by Ray Nessly

When the malady struck and the world fell dark at noon, she and I groped the walls and found our front door. Outside, bewildered, we heard the whine of jets in free-fall, explosions in the imagined distance. And we heard a car — or was it a truck that veered into the ditch across the street? On its side, wheels spinning, we guessed because we could hear them rattle and squeak.

Heard the driver too, begging for help. Poor soul, screaming, right there in front of our eyes: trapped in fire and twisted metal, we feared, but could not see. Because the malady had blinded us by sealing our eyes closed.

This strange new darkness. Like the hand of God had sutured our eyelids and left us nothing but to wonder . . . why?

I took her arm and she mine to wander the streets, blind. Nothing stirred. Everybody gone. Why?

We remembered hearing, the day before, the sound of a blade on wood. A neighbor chopping firewood, next door. We searched his yard, our arms groping the blackness, until I tripped on the axe. We broke into houses with it. Storefronts. Hoarded every last weapon, bottle, match, tin.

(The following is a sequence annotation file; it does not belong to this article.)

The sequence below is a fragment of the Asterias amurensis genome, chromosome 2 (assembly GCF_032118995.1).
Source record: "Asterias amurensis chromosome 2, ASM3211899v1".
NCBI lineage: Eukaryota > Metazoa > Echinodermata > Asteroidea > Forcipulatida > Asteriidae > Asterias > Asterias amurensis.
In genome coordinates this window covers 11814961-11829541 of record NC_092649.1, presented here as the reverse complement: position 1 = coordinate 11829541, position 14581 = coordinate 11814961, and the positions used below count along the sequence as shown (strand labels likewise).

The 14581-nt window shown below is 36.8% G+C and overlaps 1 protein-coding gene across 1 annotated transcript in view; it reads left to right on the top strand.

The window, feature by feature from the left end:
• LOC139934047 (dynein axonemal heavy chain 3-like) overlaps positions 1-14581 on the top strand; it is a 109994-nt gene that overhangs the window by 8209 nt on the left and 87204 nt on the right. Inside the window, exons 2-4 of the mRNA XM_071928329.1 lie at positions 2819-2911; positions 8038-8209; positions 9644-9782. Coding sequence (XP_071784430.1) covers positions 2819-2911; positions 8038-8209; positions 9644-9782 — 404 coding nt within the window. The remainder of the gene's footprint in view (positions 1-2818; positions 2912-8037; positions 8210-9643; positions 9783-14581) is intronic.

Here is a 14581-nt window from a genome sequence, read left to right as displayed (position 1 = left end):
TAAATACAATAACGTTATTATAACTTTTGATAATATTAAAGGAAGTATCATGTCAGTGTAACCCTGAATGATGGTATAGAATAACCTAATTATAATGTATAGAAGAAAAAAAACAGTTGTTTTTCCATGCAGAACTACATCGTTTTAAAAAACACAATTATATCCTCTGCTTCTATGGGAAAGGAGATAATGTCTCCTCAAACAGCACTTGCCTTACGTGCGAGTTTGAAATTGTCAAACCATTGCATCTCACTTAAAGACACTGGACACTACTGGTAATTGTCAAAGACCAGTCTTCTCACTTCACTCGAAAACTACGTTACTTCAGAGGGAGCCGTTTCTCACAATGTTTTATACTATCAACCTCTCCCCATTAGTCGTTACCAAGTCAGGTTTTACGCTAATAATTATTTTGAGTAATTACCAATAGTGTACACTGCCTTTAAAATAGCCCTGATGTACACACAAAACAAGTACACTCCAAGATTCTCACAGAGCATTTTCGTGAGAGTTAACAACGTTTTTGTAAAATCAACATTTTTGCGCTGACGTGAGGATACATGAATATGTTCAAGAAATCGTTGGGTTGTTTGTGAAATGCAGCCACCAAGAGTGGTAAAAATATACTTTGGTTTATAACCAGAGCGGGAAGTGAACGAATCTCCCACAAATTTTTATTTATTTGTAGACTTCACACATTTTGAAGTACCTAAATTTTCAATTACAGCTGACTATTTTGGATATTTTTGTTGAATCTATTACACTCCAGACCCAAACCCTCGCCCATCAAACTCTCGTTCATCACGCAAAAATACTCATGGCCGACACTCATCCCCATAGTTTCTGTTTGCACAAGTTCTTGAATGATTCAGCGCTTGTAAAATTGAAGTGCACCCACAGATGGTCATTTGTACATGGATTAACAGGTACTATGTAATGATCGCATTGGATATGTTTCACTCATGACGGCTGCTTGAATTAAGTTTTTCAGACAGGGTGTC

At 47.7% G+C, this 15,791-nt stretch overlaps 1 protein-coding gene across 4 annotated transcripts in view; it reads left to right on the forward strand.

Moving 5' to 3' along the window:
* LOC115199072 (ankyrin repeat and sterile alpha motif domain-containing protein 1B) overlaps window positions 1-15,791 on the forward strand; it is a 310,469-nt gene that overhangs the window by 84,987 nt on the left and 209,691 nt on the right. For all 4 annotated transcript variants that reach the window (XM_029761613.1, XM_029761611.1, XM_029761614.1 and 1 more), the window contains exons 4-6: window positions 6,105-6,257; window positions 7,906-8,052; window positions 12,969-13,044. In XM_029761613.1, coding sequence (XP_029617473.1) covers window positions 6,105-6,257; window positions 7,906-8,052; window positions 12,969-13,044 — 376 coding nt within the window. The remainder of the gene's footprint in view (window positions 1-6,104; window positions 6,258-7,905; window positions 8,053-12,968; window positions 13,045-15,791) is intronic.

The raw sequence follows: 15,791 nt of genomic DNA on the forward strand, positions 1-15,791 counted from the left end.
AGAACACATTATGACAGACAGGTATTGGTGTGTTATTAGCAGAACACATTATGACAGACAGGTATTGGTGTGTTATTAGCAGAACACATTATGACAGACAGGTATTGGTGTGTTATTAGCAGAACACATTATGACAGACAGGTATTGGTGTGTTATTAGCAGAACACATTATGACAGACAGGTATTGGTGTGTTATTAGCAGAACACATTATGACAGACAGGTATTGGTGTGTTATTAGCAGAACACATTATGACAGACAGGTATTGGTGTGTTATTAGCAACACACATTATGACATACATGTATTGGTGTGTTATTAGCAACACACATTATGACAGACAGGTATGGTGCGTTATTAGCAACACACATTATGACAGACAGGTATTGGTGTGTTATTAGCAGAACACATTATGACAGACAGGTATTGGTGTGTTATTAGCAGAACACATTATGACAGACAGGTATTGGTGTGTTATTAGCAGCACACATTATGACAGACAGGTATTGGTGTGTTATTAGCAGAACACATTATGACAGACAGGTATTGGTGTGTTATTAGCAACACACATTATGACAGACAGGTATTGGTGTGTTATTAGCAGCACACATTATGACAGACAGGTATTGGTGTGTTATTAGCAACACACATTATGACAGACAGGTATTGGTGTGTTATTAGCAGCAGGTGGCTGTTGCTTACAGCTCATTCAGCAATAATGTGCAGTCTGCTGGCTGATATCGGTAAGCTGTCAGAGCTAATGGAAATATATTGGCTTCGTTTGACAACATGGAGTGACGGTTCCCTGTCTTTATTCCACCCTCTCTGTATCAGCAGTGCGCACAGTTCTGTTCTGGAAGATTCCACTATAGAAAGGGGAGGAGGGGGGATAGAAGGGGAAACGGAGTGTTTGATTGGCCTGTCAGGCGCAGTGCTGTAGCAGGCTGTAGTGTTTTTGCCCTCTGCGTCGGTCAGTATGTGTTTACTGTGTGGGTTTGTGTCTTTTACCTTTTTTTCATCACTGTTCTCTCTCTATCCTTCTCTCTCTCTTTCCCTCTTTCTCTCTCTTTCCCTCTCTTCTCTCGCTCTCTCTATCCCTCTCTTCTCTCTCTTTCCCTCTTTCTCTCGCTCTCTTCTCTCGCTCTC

Windows open, all that winter long, we took turns sleeping, the other listening for trouble.

And now it's spring. And last week — or was it longer ago? —you found us. She and I, hiding. From survivors. Fellow blinded survivors. All because we had imagined you to be more savage than ourselves.

And now she's dying because I botched it.

Gave her too much to drink to dull the pain. Too much ice on her eyes. She couldn't guide my hands, couldn't cry out when I slashed her eyelids open, couldn't warn me I'd gone too deep with the blade.

There's only one way.

You, with your hand on my shoulder. Spare me your empathy. Spare me the alcohol; spare me the last of the mountain ice. Grope this place, would you? Find me the box cutter and hand it to me.

Now I take the same hands and blade that infected her, that truly blinded her. This time, I'll know exactly where, and how hard, to press. Because it's my sense of touch that's doing the guiding. And it's my eye.

Later, when my wounds heal and the pain subsides, take my arm, one of you. I'll show you the packets of seeds amid the store shelves in their scavenged hundreds. We'll go to the field, together. And I'll show you — show all of you — where to dig. Where to empty your buckets of water. Where the field is free of shadow from morning onto dusk.